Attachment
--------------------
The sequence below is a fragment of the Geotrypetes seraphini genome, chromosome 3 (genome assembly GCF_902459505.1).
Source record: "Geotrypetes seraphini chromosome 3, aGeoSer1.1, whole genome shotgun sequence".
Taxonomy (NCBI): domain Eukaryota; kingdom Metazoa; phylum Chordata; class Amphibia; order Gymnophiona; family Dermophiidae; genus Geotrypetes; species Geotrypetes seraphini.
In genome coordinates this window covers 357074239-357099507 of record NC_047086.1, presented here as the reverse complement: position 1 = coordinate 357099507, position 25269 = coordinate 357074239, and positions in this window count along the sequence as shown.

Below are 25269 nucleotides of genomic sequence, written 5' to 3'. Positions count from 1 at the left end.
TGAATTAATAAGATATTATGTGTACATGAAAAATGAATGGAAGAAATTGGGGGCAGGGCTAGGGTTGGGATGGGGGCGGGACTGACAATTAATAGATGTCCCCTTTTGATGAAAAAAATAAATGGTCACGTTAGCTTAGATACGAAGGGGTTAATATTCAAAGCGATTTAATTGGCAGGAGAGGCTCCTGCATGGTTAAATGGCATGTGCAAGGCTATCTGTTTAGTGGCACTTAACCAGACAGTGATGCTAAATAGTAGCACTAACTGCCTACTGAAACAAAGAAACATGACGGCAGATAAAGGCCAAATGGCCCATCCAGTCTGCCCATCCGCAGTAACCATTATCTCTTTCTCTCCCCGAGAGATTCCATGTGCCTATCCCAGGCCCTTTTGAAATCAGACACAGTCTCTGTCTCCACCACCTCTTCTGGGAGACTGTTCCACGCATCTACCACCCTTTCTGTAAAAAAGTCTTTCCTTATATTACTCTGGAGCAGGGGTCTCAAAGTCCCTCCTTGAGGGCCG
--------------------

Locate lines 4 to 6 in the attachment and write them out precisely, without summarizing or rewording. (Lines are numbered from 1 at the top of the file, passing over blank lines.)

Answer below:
In genome coordinates this window covers 357074239-357099507 of record NC_047086.1, presented here as the reverse complement: position 1 = coordinate 357099507, position 25269 = coordinate 357074239, and positions in this window count along the sequence as shown.

Below are 25269 nucleotides of genomic sequence, written 5' to 3'. Positions count from 1 at the left end.
TGAATTAATAAGATATTATGTGTACATGAAAAATGAATGGAAGAAATTGGGGGCAGGGCTAGGGTTGGGATGGGGGCGGGACTGACAATTAATAGATGTCCCCTTTTGATGAAAAAAATAAATGGTCACGTTAGCTTAGATACGAAGGGGTTAATATTCAAAGCGATTTAATTGGCAGGAGAGGCTCCTGCATGGTTAAATGGCATGTGCAAGGCTATCTGTTTAGTGGCACTTAACCAGACAGTGATGCTAAATAGTAGCACTAACTGCCTACTGAAACAAAGAAACATGACGGCAGATAAAGGCCAAATGGCCCATCCAGTCTGCCCATCCGCAGTAACCATTATCTCTTTCTCTCCCCGAGAGATTCCATGTGCCTATCCCAGGCCCTTTTGAAATCAGACACAGTCTCTGTCTCCACCACCTCTTCTGGGAGACTGTTCCACGCATCTACCACCCTTTCTGTAAAAAAGTCTTTCCTTATATTACTCTGGAGCAGGGGTCTCAAAGTCCCTCCTTGAGGGCCG